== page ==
First genetic link discovered to difficult-to-diagnose breast cancer sub-type

April 17, 2014

Scientists have identified the first genetic variant specifically associated with the risk of a difficult-to-diagnose cancer sub-type accounting for around 10-15 per cent of all breast cancer cases.

The largest ever study of the sub-type, called invasive lobular carcinoma, gives researchers important clues to the genetic causes of this particular kind of breast cancer, which can be missed through screening.

The research, published today (Thursday) in the journal PloS Genetics, was co-led by The Institute of Cancer Research, London, King's College London, and Queen Mary University of London. It used gene chip technology and complex statistical analysis to compare the DNA of more than 6,500 women with invasive lobular cancer with the DNA of more than 35,000 women without the disease.

The study involved more than 100 research institutions from around the world and was funded by several organisations in the UK including Breast Cancer Campaign, Cancer Research UK, Breakthrough Breast Cancer and The Institute of Cancer Research (ICR).

A woman with the genetic variant, called rs11977670, was found to have a 13 per cent higher chance of developing invasive lobular cancer than a woman without it. The variant is close to two genes on chromosome 7: BRAF, a known cancer-causing gene, and JHDM1D, which is involved in the activation and deactivation of other genes.

The discovery of the genetic variant, in conjunction with other markers, could help in the development of future genetic screening tools to assess women's risk of developing invasive lobular cancer, and also gives researchers important new clues about the genetic causes of the disease and a related precursor to cancer called lobular carcinoma in situ.

Invasive lobular carcinoma develops in the lobes of the breast that produce milk and can be particularly difficult to diagnose, because the cancer often does not form a definite lump and may not show up on mammograms. As a result, women with this type of cancer tend to be diagnosed when the cancer is more advanced and more difficult to treat.

As well as looking for new genetic risk factors, the researchers also evaluated 75 variants previously linked with breast cancer overall. They found that most of these were associated with risk of invasive lobular cancer specifically, as well as overall .

The study also showed for the first time that for can also predispose to lobular carcinoma in situ.

Study co-leader Professor Montserrat Garcia-Closas, Professor of Epidemiology at The Institute of Cancer Research, London, said:

"Our study is the first to link a genetic variant specifically with a higher risk of invasive lobular carcinoma, which accounts for around 10 to 15 per cent of all cases. It also finds that more than 50 previously discovered variants specifically increase the risk of lobular tumours, as well as making breast cancer overall more likely.

"Understanding the genetic factors at work in lobular cancers could be particularly important, because they are often missed by mammography because of their unusual growth patterns. In the future, we hope that improving our knowledge of the genes involved in lobular carcinoma could improve our ability to prevent and treat it."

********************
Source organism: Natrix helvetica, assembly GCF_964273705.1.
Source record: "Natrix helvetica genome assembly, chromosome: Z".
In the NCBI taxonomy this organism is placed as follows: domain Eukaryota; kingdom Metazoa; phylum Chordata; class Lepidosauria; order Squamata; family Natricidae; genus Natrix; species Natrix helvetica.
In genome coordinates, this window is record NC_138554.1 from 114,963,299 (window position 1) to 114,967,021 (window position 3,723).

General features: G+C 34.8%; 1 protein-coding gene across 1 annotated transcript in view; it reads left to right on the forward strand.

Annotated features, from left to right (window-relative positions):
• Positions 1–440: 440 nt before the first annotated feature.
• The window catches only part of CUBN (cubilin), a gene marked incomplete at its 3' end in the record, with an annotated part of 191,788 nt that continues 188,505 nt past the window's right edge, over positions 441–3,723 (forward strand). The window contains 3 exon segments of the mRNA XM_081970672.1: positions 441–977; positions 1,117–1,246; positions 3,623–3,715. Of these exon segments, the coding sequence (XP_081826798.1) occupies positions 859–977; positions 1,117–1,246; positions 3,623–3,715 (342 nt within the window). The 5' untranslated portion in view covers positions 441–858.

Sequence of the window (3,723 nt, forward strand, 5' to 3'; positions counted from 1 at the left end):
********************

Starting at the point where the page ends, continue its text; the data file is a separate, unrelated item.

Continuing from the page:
Study co-author Dr Elinor Sawyer, Clinical Reader in Oncology at King's College London and Guys and St Thomas' NHS Foundation Trust, said,

"A diagnosis of breast cancer can be devastating, particularly if it is not picked up early and the cancer is at a stage when it may be more difficult to treat. This can be the case for lobular breast cancers as they are difficult to see on mammograms. By identifying genetic factors that result in an increased risk of lobular cancer we hope in the future to be able to find better ways of assessing the risk of developing these cancers, so different screening tests can be offered to those at high risk, as well as finding new treatments for lobular cancer."

Dr Rebecca Roylance, Clinical Senior Lecturer at Queen Mary University of London, said:

"We know invasive lobular breast cancers can behave differently to other breast cancer types, as well as be more difficult to diagnose – both of which led us to believe there may be different genetic factors in their development. It is really exciting that our theories based on clinical observations have been confirmed by the identification of specific genetic changes in patients with invasive lobular breast cancer. The big challenge now is for these changes to be confirmed and for this information to be used for the benefit of patients."

Baroness Delyth Morgan, Chief Executive, Breast Cancer Campaign said:

"These results demonstrate just how vital it is to bring researchers together to collaborate in order to unlock the answers around genetics and risk for all sub-types of breast cancer. This could be the first step in assessing who is at risk of developing this type of breast cancer that is so hard to diagnose.

"Breast Cancer Campaign is now funding the study's co-author Dr Elinor Sawyer for a further three years to understand what the new genetic variant found in this study could be doing within cells to increase breast cancer risk. Ultimately Dr Sawyer's work could improve the diagnosis and survival for women with this subtype of breast cancer."

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